This week in the War, 22–28 April 1940: Clare Boothe Luce

This week in the war, on 25 April 1940, American journalist and author, Clare Boothe Luce, left France for England. She had been in Europe since February and had already visited Italy and had toured the Maginot Line in France. She subsequently recounted much of what she had heard and seen on her travels in her book Europe in the Spring (Alfred A. Knopf, NY, 1941). Of her arrival in London, she writes: “There were bright azaleas in the window-boxes…, and tulips in the court of Buckingham Palace. Sheep browsed in park enclosures, ducks splashed joyously in park pools, and hordes of pink-faced people lounged happily in tuppenny deck chairs on the Hyde Park greens, feeding pigeons.”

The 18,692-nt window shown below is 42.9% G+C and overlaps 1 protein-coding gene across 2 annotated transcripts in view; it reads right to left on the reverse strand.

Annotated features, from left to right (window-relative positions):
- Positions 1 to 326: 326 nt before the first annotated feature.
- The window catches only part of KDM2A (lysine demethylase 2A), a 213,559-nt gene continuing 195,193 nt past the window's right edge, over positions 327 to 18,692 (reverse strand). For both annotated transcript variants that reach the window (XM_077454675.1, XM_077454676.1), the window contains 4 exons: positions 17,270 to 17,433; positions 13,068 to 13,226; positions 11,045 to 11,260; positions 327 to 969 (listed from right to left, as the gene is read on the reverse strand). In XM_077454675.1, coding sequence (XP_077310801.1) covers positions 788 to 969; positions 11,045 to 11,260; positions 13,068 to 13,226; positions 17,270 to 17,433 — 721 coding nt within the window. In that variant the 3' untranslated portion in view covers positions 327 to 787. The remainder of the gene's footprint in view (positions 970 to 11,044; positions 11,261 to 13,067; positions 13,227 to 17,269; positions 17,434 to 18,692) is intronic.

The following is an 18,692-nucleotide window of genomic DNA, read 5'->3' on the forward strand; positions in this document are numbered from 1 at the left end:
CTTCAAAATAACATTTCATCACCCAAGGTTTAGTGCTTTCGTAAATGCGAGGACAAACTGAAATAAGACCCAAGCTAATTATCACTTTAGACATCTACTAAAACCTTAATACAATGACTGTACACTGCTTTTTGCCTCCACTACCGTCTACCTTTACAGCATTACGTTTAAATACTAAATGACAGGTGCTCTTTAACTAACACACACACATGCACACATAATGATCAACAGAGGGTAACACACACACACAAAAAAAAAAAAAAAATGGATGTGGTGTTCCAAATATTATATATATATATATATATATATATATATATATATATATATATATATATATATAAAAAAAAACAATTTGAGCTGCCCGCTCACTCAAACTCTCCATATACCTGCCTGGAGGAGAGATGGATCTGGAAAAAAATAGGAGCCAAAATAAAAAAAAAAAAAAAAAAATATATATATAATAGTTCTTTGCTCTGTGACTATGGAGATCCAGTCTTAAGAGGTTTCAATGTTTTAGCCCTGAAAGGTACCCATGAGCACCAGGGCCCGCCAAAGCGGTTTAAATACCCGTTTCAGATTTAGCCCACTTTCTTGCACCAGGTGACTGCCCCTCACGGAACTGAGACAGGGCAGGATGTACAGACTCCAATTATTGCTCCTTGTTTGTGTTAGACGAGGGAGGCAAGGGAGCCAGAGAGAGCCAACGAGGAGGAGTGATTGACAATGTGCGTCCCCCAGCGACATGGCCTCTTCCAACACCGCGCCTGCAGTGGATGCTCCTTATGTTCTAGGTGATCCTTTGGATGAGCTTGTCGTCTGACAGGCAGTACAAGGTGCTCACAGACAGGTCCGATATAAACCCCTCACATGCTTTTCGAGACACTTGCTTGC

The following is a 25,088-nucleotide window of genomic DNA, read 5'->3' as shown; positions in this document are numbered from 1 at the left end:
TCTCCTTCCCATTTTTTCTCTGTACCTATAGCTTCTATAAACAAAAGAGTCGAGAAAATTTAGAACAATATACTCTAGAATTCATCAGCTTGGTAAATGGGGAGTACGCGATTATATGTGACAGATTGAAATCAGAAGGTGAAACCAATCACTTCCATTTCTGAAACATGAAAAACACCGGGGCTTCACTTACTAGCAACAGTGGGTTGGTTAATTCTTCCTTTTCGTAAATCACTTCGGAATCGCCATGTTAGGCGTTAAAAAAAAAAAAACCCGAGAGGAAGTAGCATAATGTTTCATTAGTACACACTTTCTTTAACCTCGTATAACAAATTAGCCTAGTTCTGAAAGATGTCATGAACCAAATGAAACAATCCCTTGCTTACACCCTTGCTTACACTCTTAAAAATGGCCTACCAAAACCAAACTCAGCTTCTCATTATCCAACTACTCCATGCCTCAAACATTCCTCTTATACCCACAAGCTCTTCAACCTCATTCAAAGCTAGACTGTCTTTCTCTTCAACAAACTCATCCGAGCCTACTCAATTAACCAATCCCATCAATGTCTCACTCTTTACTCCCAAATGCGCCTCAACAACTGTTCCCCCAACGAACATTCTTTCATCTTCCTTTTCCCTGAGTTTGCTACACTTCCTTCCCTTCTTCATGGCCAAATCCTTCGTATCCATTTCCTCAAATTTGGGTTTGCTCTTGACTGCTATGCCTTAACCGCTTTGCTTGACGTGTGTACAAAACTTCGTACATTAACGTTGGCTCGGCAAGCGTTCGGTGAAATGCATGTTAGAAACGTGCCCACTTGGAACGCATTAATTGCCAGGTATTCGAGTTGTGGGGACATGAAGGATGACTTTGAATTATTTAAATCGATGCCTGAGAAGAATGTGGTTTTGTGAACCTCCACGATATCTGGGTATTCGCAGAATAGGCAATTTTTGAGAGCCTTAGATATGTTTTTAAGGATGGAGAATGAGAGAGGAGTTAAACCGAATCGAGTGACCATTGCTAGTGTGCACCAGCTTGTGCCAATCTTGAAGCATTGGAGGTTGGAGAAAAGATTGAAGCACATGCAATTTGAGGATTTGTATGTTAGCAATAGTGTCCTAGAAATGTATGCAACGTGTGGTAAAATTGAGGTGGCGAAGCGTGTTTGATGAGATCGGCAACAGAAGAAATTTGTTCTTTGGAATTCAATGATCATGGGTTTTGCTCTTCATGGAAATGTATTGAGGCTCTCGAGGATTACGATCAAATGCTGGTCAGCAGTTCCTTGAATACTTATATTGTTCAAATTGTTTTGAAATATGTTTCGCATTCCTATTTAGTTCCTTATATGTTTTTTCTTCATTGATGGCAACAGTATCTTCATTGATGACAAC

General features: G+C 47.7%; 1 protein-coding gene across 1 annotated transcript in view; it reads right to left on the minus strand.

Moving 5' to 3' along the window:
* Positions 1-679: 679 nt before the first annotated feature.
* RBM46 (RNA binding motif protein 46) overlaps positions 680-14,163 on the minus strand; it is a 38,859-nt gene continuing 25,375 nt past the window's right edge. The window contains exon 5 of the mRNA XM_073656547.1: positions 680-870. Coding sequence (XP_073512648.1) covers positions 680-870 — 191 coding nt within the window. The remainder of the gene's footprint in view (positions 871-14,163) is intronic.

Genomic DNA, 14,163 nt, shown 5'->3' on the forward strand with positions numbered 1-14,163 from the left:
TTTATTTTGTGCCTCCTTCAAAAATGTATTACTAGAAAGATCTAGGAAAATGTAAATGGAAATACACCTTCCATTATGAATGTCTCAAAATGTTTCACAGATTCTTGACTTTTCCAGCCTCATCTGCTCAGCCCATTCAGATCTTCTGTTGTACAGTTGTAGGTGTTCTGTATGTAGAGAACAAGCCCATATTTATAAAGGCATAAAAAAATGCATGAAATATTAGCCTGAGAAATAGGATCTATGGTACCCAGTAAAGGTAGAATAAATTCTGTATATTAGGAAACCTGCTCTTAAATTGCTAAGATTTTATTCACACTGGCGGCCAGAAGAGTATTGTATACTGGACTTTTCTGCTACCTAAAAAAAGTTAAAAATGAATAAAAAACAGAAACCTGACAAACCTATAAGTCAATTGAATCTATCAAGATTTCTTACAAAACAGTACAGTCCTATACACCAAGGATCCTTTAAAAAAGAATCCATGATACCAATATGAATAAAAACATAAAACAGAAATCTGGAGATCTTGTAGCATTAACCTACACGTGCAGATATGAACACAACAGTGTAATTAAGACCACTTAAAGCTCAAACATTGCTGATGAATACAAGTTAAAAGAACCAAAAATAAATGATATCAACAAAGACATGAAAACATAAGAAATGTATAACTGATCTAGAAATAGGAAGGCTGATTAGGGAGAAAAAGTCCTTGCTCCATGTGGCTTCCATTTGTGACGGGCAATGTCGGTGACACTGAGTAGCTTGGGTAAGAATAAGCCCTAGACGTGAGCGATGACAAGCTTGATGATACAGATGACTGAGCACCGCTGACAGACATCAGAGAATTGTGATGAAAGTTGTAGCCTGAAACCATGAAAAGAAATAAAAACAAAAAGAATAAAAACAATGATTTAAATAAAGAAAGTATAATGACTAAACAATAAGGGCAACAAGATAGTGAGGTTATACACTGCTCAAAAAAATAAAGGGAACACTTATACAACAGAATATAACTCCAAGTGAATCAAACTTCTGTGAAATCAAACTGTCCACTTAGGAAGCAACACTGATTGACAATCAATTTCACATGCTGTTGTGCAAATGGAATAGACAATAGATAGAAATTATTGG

Luce’s crisp prose notes how the entrances to buildings were guarded by sandbags that had “lost their pristine plumpness” and “sagged limply,” and how the black-out gave Londoners their first experience of star-filled nights. She remarks, most tellingly of all, “I was just beginning to suspect…France and England had been dangerously lulled to sleep by the self-induced illusion that they had both time and impregnable defences.”

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